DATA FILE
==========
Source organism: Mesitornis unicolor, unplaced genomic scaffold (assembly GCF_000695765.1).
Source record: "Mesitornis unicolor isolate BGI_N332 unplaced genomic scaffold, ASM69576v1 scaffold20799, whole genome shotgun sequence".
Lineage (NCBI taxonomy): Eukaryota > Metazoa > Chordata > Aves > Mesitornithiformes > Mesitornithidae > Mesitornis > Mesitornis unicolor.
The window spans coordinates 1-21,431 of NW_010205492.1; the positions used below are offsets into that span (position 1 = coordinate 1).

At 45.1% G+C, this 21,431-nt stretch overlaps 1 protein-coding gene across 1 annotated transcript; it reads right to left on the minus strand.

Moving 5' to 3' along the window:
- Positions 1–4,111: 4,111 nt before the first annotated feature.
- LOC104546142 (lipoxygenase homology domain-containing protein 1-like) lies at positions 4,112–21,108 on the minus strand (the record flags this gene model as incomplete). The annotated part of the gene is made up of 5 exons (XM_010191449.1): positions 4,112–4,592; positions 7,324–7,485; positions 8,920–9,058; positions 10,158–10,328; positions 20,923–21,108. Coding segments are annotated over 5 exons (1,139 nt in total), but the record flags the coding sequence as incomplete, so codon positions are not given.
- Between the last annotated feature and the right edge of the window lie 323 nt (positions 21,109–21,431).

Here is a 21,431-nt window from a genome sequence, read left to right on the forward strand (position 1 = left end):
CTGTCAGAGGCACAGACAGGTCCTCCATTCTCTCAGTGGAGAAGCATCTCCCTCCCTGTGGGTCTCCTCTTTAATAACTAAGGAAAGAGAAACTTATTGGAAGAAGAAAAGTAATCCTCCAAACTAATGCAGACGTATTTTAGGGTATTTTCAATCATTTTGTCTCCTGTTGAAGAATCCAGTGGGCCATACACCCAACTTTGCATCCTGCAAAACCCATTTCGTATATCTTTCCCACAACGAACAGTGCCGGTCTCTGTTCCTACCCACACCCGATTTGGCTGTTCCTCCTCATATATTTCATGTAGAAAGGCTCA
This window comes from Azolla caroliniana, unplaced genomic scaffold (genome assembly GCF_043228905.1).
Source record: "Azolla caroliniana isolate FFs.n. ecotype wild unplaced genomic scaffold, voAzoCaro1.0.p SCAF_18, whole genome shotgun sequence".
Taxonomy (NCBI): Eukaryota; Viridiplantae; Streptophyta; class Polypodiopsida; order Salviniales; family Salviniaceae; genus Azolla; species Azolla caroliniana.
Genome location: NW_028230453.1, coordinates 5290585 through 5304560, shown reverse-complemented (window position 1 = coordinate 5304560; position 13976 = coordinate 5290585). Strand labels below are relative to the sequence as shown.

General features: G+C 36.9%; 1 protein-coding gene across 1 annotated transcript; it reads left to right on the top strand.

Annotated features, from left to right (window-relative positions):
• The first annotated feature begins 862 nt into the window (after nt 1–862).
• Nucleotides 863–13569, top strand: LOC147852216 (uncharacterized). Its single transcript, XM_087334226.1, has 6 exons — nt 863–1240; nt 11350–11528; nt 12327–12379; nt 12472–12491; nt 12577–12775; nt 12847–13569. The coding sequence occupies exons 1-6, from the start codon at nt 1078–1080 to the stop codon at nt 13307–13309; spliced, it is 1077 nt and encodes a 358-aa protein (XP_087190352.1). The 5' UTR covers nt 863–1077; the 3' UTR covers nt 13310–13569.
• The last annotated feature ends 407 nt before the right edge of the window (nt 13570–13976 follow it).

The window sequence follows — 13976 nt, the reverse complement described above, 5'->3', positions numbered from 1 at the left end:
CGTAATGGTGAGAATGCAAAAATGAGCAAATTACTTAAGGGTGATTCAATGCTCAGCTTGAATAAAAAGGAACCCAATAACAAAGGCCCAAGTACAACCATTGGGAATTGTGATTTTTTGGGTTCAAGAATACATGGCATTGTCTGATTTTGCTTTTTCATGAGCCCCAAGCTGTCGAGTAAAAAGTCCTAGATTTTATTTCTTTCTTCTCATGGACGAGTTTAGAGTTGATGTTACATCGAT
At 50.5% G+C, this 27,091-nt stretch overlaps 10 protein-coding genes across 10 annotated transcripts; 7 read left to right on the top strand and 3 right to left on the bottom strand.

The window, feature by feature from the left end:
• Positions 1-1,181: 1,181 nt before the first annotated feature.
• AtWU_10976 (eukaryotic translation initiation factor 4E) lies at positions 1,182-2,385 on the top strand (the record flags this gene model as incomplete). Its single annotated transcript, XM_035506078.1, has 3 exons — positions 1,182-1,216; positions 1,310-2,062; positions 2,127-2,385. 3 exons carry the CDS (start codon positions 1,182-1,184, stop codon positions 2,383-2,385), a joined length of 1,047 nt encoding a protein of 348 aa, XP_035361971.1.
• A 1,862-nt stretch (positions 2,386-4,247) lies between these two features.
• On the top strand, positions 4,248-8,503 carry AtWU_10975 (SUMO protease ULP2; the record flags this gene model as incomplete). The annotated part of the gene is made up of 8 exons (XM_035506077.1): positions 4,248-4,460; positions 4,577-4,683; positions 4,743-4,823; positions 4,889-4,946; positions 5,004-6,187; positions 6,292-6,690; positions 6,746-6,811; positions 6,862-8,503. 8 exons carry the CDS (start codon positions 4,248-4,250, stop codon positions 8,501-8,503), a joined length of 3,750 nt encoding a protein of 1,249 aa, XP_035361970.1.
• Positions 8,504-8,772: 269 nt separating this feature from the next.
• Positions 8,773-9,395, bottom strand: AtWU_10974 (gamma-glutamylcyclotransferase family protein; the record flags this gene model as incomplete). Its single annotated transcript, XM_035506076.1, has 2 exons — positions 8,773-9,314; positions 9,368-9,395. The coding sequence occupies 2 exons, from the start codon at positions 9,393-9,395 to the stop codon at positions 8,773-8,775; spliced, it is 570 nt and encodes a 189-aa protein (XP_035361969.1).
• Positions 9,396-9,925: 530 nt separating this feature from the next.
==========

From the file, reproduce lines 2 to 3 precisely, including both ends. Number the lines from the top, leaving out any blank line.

Source record: "Mesitornis unicolor isolate BGI_N332 unplaced genomic scaffold, ASM69576v1 scaffold20799, whole genome shotgun sequence".
Lineage (NCBI taxonomy): Eukaryota > Metazoa > Chordata > Aves > Mesitornithiformes > Mesitornithidae > Mesitornis > Mesitornis unicolor.